José María Figueres, former Costa Rican president and current president of the Carbon War Room said that the small size of the market and a dearth of up-to-date infrastructure and equipment have meant that the Caribbean islands lacked access to any low-cost power. The Carbon War Room aims to solve this problem by transitioning islands to 100% renewable energy by accelerating commercial investment and implementing a scaled regional approach to the current legislative barriers.

St. Lucia’s minister for sustainable development and energy, James Fletcher, sees more than just environmental benefits, noting that, “With our economy, with the level of unemployment that we have, if you can create some more green jobs, if you can reduce some of the expenditures that we’re seeing right now, particularly on oil, it would increase the island’s economic competitiveness.”

Based on his experience, Sullivan & Worcester’s Wrathall sees potential for investors and developers who want to seize on this moment and the growing push for solar proposals in the region. But, he warns, implementation and execution is key. “At the end of the day, projects that look great based on planning models must be implemented in a timely and cost-effective way. Investors and developers who can effectively sort projects that meet the key regulatory and licensing variables in the early stages, and then execute to keep transaction costs down, will see large upside profits.”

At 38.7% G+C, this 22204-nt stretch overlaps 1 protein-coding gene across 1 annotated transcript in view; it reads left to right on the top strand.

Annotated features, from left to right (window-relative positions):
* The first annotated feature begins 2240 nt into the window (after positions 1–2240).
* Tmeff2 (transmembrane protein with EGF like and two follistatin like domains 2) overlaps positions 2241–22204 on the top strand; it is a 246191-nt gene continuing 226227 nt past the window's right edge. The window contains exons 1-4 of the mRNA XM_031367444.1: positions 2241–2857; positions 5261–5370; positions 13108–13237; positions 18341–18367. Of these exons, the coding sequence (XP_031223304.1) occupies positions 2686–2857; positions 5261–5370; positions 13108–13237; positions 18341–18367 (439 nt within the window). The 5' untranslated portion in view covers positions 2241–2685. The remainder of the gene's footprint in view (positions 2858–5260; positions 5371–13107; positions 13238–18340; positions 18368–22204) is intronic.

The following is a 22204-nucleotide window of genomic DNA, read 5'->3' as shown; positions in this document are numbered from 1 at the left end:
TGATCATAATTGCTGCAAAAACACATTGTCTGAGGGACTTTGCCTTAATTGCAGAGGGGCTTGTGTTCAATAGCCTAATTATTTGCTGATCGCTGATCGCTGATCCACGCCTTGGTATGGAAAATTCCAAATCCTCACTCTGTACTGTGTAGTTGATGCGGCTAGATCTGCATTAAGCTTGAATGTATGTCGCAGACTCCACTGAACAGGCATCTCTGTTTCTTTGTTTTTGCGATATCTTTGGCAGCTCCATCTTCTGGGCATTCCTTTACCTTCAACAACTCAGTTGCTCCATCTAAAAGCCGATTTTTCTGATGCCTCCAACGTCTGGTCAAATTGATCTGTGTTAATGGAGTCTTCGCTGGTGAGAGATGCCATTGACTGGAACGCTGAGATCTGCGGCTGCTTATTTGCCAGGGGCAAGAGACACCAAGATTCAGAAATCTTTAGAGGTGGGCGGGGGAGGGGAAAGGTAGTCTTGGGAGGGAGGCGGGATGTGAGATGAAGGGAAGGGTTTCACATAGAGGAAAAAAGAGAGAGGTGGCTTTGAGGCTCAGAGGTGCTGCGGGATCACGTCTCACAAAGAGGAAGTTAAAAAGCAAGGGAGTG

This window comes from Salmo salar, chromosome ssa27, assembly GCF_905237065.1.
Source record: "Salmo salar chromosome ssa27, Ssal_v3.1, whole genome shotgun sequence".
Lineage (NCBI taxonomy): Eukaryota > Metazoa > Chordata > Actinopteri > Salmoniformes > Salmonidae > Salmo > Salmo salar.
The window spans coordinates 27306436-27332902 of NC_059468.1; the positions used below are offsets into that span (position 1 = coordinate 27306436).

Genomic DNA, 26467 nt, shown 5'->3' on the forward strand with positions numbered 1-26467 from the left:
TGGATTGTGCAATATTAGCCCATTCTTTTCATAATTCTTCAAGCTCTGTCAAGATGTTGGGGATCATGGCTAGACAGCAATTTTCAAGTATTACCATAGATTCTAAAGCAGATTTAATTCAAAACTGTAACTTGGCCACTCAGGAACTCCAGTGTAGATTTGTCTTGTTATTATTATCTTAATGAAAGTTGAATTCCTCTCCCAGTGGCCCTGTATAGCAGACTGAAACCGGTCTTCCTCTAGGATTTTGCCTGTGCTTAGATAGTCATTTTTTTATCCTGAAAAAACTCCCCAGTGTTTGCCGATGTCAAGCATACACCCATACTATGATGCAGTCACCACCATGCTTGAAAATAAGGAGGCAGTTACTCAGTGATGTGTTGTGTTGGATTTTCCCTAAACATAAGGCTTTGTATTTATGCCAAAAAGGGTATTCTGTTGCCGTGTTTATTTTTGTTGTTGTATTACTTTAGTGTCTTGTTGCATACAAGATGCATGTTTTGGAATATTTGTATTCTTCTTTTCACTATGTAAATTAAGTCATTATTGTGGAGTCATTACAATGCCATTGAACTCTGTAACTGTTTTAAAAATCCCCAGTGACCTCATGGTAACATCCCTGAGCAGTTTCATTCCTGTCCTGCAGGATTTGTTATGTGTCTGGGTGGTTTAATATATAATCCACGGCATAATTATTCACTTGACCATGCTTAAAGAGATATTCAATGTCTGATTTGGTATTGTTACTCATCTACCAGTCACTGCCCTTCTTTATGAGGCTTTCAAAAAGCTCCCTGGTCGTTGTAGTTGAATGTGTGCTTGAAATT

As these groups look to develop solar and other clean generation utilities, they face an estimated capital cost of at least $30 billion over the next decade to modernize and upgrade their infrastructure. Like any capital expenditure, the governments of these nations thus will have to sell their plans to island residents and outside investors, making communications and public relations work a necessary component of any long-term development package.

In doing so, they will build momentum with those who will see a direct impact in lower electricity prices and show investors that they are organized enough to earn a positive return on their investment. This demonstration will situate the region for a substantial environmental and financial turnaround while giving its member countries a leadership role in energy evolution.

Phil Elwood and Eva Glas

Phil Elwood provides high-level strategic counsel to LEVICK’s corporate, government, and crisis clients. He has extensive experience with governments across the world, including throughout the Caribbean where he advised the Prime Minister and government officials of Antigua and Barbuda on a trade dispute with the United States.

Eva Glas has extensive international experience with corporate, nonprofit, international, and political clients.